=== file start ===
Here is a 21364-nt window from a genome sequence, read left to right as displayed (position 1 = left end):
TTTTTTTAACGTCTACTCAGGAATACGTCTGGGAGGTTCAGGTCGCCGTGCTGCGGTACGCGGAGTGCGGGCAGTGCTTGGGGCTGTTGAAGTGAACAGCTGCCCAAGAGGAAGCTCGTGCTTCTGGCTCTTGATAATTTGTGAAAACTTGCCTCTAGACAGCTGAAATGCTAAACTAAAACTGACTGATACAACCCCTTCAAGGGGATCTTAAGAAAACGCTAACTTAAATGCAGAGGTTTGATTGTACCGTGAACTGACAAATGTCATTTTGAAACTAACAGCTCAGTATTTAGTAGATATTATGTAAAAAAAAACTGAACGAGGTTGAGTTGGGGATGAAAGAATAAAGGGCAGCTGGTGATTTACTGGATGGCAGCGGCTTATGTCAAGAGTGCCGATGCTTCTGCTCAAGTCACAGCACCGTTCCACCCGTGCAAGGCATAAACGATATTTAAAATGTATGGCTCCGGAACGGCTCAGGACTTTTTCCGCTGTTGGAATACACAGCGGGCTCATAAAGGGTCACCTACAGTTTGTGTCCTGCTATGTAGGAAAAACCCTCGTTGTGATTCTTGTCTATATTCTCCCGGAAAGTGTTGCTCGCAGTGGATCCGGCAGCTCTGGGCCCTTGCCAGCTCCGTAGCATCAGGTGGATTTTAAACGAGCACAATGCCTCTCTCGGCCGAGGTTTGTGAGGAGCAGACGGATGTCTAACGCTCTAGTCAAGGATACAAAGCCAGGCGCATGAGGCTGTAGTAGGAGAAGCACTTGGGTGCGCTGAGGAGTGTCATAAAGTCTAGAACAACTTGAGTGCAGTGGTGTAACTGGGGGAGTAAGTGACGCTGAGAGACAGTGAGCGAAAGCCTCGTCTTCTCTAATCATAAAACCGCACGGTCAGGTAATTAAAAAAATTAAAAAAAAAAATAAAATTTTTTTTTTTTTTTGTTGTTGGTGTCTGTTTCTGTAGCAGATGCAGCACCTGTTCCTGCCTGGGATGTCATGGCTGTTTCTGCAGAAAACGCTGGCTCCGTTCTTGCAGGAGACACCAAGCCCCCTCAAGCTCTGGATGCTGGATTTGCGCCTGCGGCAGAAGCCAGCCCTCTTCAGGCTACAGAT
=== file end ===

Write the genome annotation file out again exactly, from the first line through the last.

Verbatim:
Here is a 21364-nt window from a genome sequence, read left to right as displayed (position 1 = left end):
TTTTTTTAACGTCTACTCAGGAATACGTCTGGGAGGTTCAGGTCGCCGTGCTGCGGTACGCGGAGTGCGGGCAGTGCTTGGGGCTGTTGAAGTGAACAGCTGCCCAAGAGGAAGCTCGTGCTTCTGGCTCTTGATAATTTGTGAAAACTTGCCTCTAGACAGCTGAAATGCTAAACTAAAACTGACTGATACAACCCCTTCAAGGGGATCTTAAGAAAACGCTAACTTAAATGCAGAGGTTTGATTGTACCGTGAACTGACAAATGTCATTTTGAAACTAACAGCTCAGTATTTAGTAGATATTATGTAAAAAAAAACTGAACGAGGTTGAGTTGGGGATGAAAGAATAAAGGGCAGCTGGTGATTTACTGGATGGCAGCGGCTTATGTCAAGAGTGCCGATGCTTCTGCTCAAGTCACAGCACCGTTCCACCCGTGCAAGGCATAAACGATATTTAAAATGTATGGCTCCGGAACGGCTCAGGACTTTTTCCGCTGTTGGAATACACAGCGGGCTCATAAAGGGTCACCTACAGTTTGTGTCCTGCTATGTAGGAAAAACCCTCGTTGTGATTCTTGTCTATATTCTCCCGGAAAGTGTTGCTCGCAGTGGATCCGGCAGCTCTGGGCCCTTGCCAGCTCCGTAGCATCAGGTGGATTTTAAACGAGCACAATGCCTCTCTCGGCCGAGGTTTGTGAGGAGCAGACGGATGTCTAACGCTCTAGTCAAGGATACAAAGCCAGGCGCATGAGGCTGTAGTAGGAGAAGCACTTGGGTGCGCTGAGGAGTGTCATAAAGTCTAGAACAACTTGAGTGCAGTGGTGTAACTGGGGGAGTAAGTGACGCTGAGAGACAGTGAGCGAAAGCCTCGTCTTCTCTAATCATAAAACCGCACGGTCAGGTAATTAAAAAAATTAAAAAAAAAAATAAAATTTTTTTTTTTTTTTGTTGTTGGTGTCTGTTTCTGTAGCAGATGCAGCACCTGTTCCTGCCTGGGATGTCATGGCTGTTTCTGCAGAAAACGCTGGCTCCGTTCTTGCAGGAGACACCAAGCCCCCTCAAGCTCTGGATGCTGGATTTGCGCCTGCGGCAGAAGCCAGCCCTCTTCAGGCTACAGAT